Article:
Asia Bibi: Pakistan government stops Christian woman leaving country after 'caving in' to hardline Islamists

Agreement brings to an end three days of mass demonstrations across country

Peter Stubley
Saturday 03 November 2018 17:44 GMT
Protests across Pakistan after acquittal of Asia Bibi blasphemy trial

The Pakistani government has been accused of caving in to hardline Islamists by agreeing to stop a Christian woman leaving the country following her acquittal for blasphemy.

Under the terms of the deal made on Friday night, prime minister Imran Khan’s administration said it would begin legal proceedings to place Asia Bibi on the “exit control list” (ECL).

It also agreed not to oppose a petition for a review of the Supreme Court decision to free the mother-of-five, who had been on death row since 2010.

In return the Tehreek-e-Labbaik Pakistan party (TLP) issued an apology for any hurt caused during three days of nationwide protests and called for its supporters to disperse.

The deal was described by English-language Dawn newspaper as “another surrender” and campaigners said putting Ms Bibi on the ECL was “like signing her death warrant”.

“I am not surprised that Imran Khan’s regime has caved in to extremists,” said Wilson Chowdhry, chair of the British Pakistani Christian Association.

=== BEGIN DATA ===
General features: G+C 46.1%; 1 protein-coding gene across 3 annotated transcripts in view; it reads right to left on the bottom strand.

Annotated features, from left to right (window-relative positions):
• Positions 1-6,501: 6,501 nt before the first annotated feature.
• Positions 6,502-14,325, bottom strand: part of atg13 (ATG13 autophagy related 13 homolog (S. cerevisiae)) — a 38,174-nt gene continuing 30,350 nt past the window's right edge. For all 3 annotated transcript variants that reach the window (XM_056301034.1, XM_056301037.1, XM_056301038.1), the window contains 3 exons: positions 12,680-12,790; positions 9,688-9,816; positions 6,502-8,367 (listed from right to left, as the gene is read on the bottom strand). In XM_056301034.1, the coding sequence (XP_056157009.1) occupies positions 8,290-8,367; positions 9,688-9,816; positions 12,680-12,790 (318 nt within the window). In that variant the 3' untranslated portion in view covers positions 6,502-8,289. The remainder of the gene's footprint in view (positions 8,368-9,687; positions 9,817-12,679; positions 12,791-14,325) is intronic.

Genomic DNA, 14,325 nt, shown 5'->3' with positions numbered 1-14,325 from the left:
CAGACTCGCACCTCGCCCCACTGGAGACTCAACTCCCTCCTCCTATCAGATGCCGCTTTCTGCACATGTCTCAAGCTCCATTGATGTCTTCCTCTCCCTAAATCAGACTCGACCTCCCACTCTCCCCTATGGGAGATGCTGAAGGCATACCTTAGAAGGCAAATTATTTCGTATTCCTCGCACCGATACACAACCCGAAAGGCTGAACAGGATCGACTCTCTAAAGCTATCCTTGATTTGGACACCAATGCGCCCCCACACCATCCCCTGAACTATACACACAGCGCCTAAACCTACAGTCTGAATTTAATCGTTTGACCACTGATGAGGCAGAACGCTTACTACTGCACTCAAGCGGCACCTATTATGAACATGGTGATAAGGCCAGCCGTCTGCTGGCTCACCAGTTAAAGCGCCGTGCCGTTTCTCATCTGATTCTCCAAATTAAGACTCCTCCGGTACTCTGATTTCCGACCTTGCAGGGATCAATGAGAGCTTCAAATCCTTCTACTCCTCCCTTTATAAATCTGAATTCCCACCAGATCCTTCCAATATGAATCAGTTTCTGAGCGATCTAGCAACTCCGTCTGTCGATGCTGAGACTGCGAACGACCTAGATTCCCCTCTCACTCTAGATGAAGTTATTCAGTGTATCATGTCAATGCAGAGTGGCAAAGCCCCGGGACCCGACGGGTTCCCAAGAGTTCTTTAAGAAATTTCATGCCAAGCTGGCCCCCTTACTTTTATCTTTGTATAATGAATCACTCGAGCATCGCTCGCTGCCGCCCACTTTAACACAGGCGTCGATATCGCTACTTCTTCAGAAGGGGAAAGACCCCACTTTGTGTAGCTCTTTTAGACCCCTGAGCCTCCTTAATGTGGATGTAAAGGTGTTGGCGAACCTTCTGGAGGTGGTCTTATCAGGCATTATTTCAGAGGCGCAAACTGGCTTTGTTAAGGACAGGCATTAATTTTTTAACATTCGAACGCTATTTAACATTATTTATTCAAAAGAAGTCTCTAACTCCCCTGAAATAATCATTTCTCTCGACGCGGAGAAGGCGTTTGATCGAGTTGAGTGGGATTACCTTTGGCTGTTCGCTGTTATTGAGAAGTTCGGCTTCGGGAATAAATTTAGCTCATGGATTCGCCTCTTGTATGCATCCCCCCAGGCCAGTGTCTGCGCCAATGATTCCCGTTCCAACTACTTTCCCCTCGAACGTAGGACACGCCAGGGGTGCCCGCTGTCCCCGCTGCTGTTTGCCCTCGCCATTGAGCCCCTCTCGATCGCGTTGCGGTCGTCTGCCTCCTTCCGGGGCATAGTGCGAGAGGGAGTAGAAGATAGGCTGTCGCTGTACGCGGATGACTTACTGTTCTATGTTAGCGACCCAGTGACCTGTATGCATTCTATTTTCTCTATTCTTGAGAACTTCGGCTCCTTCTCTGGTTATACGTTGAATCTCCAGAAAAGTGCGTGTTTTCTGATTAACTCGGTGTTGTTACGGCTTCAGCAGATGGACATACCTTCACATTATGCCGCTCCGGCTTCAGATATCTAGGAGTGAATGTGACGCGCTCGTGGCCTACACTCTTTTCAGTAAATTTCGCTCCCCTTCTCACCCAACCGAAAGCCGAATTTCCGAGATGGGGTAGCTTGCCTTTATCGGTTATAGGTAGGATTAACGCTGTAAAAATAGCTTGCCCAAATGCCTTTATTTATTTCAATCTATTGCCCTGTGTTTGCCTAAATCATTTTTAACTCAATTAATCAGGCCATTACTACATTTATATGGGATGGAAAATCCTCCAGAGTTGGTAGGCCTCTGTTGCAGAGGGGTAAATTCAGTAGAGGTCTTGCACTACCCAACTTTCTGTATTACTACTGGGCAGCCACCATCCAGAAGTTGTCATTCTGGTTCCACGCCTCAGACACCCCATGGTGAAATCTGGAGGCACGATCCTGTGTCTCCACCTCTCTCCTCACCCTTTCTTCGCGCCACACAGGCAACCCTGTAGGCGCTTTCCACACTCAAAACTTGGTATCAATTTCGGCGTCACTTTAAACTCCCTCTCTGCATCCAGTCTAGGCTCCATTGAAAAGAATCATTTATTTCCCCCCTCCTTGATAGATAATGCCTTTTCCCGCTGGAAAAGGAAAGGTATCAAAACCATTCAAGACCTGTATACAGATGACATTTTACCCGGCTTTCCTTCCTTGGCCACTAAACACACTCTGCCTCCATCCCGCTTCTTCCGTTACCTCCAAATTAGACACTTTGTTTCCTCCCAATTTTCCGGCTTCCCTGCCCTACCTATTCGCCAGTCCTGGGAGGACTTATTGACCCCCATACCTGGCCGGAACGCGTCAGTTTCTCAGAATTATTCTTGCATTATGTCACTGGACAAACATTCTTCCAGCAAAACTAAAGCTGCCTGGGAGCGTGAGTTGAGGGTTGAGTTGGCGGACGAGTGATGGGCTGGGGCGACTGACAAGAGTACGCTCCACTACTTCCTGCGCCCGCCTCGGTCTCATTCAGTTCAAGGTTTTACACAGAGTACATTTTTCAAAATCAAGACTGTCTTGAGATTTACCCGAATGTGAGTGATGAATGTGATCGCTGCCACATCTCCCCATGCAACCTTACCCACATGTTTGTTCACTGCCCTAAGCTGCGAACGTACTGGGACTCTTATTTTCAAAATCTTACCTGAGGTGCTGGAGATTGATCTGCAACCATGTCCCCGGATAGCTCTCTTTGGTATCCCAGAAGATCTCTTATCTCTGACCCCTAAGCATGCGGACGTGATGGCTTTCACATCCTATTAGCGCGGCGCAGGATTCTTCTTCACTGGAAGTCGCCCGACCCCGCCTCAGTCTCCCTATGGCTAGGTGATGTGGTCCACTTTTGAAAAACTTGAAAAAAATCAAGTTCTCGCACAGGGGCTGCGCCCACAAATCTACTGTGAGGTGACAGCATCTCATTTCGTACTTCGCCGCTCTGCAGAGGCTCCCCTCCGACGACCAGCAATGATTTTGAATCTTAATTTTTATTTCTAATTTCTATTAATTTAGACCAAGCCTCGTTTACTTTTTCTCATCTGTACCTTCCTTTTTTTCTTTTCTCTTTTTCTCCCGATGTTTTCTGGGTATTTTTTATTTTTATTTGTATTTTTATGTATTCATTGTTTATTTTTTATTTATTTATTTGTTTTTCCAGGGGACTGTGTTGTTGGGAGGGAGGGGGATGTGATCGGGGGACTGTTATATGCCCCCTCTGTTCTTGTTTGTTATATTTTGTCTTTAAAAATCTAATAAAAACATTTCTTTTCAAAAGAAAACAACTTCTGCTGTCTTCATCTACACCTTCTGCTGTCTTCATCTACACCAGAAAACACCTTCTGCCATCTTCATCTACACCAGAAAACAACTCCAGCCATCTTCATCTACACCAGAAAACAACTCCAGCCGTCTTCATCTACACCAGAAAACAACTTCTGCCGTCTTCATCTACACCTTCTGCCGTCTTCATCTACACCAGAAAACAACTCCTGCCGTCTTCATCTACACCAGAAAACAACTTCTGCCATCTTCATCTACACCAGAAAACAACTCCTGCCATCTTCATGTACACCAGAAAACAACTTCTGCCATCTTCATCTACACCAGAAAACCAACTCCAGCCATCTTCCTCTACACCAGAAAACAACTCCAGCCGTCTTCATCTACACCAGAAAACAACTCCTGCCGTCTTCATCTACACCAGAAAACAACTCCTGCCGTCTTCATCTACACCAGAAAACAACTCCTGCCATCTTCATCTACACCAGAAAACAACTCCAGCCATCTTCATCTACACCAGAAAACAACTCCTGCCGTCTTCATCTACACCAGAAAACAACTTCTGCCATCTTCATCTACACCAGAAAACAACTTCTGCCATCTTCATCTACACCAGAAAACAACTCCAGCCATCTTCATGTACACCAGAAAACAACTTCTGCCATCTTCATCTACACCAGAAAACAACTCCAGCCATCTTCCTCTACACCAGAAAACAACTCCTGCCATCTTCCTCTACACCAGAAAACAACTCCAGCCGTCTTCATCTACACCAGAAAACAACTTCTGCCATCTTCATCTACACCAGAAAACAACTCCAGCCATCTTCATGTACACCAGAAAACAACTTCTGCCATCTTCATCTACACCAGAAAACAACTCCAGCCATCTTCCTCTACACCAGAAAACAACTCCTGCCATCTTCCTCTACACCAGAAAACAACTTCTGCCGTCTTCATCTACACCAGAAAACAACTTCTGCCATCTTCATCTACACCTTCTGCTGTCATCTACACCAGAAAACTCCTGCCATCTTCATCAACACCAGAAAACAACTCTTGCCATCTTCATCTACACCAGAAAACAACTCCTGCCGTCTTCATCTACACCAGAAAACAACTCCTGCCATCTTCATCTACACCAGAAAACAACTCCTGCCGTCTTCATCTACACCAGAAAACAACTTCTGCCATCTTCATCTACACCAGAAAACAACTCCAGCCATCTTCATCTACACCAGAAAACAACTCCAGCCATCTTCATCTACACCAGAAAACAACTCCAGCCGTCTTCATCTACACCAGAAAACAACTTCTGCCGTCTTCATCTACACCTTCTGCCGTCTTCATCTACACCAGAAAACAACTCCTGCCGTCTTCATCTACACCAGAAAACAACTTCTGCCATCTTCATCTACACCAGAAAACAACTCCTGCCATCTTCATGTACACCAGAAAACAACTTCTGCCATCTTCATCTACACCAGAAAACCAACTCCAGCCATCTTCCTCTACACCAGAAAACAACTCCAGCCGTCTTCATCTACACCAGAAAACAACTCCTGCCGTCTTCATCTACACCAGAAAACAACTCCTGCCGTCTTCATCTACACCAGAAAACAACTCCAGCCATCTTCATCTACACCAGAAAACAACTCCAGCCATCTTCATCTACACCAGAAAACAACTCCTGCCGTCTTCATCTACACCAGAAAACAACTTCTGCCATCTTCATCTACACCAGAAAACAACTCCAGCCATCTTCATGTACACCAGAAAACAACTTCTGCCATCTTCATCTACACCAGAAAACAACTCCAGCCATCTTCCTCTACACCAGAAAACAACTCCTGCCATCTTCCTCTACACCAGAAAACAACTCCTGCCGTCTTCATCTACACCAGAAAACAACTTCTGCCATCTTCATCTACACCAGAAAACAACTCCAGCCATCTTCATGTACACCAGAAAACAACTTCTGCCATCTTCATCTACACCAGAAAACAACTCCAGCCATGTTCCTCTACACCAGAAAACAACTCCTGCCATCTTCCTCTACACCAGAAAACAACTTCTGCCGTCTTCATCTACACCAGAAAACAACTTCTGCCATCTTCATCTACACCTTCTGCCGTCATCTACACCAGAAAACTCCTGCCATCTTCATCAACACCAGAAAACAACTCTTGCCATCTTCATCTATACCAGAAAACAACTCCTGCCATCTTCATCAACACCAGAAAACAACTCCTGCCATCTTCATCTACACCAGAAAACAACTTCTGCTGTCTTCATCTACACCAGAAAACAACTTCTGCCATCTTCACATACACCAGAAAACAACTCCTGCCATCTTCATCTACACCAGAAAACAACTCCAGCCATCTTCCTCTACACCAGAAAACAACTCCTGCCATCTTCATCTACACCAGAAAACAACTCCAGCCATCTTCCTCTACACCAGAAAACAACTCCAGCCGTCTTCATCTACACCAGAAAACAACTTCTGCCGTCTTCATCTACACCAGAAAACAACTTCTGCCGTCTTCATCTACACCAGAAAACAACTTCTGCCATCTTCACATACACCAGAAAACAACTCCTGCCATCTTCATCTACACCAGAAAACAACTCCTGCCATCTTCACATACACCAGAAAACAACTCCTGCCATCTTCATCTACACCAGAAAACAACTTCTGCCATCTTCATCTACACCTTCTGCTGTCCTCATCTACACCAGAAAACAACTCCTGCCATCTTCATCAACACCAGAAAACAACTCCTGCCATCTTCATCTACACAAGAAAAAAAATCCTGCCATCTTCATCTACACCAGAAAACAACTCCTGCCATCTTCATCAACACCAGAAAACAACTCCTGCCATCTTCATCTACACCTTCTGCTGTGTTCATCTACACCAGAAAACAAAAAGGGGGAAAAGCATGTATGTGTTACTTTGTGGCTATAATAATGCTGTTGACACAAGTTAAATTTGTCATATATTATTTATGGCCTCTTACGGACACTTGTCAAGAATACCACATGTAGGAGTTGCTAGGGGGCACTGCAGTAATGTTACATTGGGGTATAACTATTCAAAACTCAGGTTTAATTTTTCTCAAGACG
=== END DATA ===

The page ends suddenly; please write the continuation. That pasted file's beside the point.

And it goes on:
“Asia Bibi and her entire family are in need of immediate asylum. She and her family have suffered enough, she just needs a country willing to cut through the bureaucracy.

“Every moment that she stays in Pakistan, Asia Bibi remains a lightning rod for radical extremists.”

Ms Bibi, a mother-of-five, remains in custody at an undisclosed detention facility and her family are in hiding for their own safety.

Her lawyer, Saif Mulook, has reportedly fled Pakistan for fear of his life. “I need to stay alive as I still have to fight the legal battle for Asia Bibi,” Mr Mulook said.

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Ms Bibi was arrested in 2009 and accused of insulting the prophet Muhammad following a quarrel with two fellow farm workers who refused to drink from a cup used by a Christian.

Her acquittal led Islamist leaders to call for the death of the judges who made the decision and the removal of the government.

Prime minister Imran Khan had initially defended the Supreme Court’s decision and pledged to “take strict action against violators”.

Islamist protesters burn a poster of Imran Khan after the acquittal of Asia Bibi

During the three days of protests, the TLP blockaded roads across major cities including Karachi, the eastern city of Lahore, and the capital Islamabad.

Many schools were closed and mobile phone networks in some areas were suspended.

Information minister Fawad Chaudhry described the deal to end the protests as “just another firefighting step”.

“We need to take steps against extremism,” he told the BBC. “We need to come up with a permanent solution. Our government is committed to the cure.”

Tensions in the country increased on Friday when prominent cleric Maulana Samiul Haq, described as “the father of the Taliban”, was stabbed to death in his bedroom in the city of Rawalpindi.

Additional reporting by AP

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